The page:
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Grasping frequent subgraph mining for bioinformatics applications
BioData Miningvolume 11, Article number: 20 (2018)
Searching for interesting common subgraphs in graph data is a well-studied problem in data mining. Subgraph mining techniques focus on the discovery of patterns in graphs that exhibit a specific network structure that is deemed interesting within these data sets. The definition of which subgraphs are interesting and which are not is highly dependent on the application. These techniques have seen numerous applications and are able to tackle a range of biological research questions, spanning from the detection of common substructures in sets of biomolecular compounds, to the discovery of network motifs in large-scale molecular interaction networks. Thus far, information about the bioinformatics application of subgraph mining remains scattered over heterogeneous literature. In this review, we provide an introduction to subgraph mining for life scientists. We give an overview of various subgraph mining algorithms from a bioinformatics perspective and present several of their potential biomedical applications.
Graphs or networks are ubiquitous data types, pervasive in multiple domains, from social sciences to medicine, biology and chemistry. One common problem in graph theory consists of finding the underlying subgraph patterns in graphs, which are also referred to as network motifs or graphlets. In this review, we present a survey of frequent subgraph mining applications that deal with biomolecular graphs, such as interaction networks, protein graph structures and chemical structures.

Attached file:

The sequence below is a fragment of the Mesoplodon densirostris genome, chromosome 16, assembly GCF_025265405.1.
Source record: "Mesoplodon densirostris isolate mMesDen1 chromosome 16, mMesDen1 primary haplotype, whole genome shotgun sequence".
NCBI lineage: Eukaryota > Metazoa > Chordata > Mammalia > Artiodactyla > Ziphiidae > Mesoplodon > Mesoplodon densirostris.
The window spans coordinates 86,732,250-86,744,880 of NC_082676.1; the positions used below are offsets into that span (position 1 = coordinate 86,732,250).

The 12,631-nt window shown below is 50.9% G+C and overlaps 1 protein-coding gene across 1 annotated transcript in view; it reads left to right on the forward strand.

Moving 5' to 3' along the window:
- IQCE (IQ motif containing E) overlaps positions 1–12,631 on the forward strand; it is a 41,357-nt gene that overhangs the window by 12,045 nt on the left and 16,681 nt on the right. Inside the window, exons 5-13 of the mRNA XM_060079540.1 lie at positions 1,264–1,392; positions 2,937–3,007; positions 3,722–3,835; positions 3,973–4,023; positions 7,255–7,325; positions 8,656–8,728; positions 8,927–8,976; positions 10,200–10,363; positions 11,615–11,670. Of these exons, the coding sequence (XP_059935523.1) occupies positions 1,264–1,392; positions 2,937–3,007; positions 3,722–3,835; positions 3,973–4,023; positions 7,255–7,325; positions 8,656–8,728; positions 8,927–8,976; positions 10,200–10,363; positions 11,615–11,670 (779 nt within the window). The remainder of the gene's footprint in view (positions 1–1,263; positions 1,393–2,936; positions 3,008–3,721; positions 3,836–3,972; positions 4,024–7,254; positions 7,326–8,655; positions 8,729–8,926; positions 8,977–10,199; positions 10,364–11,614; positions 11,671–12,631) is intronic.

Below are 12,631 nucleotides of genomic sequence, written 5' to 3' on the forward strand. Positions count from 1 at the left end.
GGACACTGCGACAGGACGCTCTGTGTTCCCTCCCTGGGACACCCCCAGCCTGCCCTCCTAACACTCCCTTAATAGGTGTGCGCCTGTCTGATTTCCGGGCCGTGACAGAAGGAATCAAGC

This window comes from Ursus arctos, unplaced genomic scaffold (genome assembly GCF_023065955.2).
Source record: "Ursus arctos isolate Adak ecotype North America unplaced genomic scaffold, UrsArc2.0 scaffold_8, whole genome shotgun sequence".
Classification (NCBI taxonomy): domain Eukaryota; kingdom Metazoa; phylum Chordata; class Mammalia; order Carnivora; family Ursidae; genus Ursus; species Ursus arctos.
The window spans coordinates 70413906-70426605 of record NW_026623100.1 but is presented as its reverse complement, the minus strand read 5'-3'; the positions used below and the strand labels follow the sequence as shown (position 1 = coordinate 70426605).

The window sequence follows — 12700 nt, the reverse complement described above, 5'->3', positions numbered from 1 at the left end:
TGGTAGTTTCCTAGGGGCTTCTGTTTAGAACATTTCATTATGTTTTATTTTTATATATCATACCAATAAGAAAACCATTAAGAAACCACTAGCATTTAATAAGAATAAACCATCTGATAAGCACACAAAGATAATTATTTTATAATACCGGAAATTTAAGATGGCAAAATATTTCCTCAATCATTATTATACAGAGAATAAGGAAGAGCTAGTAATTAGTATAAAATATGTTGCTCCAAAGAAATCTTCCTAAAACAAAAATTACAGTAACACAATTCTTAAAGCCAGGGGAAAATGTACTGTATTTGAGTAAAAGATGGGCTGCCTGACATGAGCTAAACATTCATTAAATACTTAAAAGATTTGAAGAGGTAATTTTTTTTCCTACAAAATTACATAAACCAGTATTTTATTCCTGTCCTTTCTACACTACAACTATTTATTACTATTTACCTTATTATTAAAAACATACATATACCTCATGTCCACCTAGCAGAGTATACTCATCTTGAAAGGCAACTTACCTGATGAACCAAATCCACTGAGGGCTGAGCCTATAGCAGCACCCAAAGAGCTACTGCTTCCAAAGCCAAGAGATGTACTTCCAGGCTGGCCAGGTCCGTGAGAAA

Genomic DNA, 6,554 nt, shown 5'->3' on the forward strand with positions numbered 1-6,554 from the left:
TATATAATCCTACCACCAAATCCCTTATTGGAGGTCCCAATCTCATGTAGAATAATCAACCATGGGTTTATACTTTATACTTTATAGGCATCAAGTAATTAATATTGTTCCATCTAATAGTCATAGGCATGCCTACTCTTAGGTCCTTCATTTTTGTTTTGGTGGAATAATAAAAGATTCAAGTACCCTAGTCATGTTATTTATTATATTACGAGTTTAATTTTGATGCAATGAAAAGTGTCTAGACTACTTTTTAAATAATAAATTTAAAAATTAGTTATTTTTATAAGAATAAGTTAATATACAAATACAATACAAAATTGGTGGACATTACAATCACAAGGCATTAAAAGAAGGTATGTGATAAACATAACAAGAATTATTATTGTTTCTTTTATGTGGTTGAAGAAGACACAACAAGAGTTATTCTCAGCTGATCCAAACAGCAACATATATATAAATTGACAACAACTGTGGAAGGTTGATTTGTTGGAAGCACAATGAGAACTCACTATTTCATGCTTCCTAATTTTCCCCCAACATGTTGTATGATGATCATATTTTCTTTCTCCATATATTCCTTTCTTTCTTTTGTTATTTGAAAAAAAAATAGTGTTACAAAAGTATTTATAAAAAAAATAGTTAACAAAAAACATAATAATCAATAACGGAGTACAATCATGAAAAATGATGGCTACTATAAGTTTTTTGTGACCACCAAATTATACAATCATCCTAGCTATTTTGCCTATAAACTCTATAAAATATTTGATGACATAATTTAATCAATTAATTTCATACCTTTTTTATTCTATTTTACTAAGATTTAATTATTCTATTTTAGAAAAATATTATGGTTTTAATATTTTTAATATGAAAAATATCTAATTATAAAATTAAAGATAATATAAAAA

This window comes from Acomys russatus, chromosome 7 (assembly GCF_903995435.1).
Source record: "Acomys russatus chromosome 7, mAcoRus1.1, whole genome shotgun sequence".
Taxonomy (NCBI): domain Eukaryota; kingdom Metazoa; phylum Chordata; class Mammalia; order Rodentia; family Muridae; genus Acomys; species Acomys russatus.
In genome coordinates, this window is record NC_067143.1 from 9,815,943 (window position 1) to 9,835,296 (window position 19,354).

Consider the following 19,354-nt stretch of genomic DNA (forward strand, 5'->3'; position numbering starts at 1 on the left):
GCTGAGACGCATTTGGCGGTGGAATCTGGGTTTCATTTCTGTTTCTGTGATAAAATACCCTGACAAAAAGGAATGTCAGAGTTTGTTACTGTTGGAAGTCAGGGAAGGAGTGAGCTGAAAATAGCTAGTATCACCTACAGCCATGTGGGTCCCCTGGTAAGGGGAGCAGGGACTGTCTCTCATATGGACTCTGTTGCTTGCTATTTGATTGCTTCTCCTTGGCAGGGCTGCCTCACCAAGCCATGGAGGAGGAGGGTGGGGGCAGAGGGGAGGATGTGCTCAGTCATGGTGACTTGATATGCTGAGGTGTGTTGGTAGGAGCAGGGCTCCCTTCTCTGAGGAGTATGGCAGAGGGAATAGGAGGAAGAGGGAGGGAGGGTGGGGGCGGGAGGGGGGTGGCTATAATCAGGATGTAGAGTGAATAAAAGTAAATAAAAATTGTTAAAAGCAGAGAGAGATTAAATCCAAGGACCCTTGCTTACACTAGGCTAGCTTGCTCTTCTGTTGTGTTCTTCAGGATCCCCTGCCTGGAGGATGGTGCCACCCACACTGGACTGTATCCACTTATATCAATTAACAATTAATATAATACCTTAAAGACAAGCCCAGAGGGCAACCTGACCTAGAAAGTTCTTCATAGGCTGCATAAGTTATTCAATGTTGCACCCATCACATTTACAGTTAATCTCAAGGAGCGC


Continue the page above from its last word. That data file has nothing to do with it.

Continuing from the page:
By definition, a graph consists of nodes and edges. In the molecular biology context, each node corresponds to a biomolecular entity and each edge denotes a certain association or interaction between such entities. For example, a protein structure can be represented as a single graph, in which each node corresponds to an amino acid and each peptide bond is represented as an edge. We can consider any chemical structure as a graph, for example by representing each of its constituent atoms as a node and each molecular bond as an edge. On a cellular scale, the interactions between all proteins can be represented as a graph. In this case each protein is a node, and each physicochemical interaction is represented by an edge.
Frequent subgraph mining deals with identifying frequently occurring subgraphs in a given graph dataset. A subgraph can be considered frequent if the number of its occurrences within the dataset exceeds a specified threshold s. However, how the occurrences of a subgraph are counted depends on the graph setting. For example, subgraph counting will be different for a single graph or for multiple graphs. As an illustration of counting within a single graph, let us represent a protein built up out of n=7 amino acids as a single graph, in which each atom is a node and each covalent bond is an edge (Fig. 1a). Figure 1a shows the protein structure at three levels of granularity: (i) as a chain of amino acids; (ii) as a chain of amino acid residues; and (iii) at the atomic level. If we look for subgraphs that appear in the atomic representation graph at least n times (so that s≥n), some very common small two-node subgraphs will be found, such as C-C or C=O, and the protein backbone, i.e. the chemical structure that all amino acids have in common: N-C-C =O, which will occur exactly n times (Fig. 1b). Among the subgraphs that occur less than n times (s<n), either individual amino acids will be found or common patterns that occur across amino acids such as C-C-C-C-C (Fig. 1c). It should be noted that the non-overlapping counting scheme was adopted when counting appearances of subgraphs in a large graph, more on which can be found in “In a single graph” section.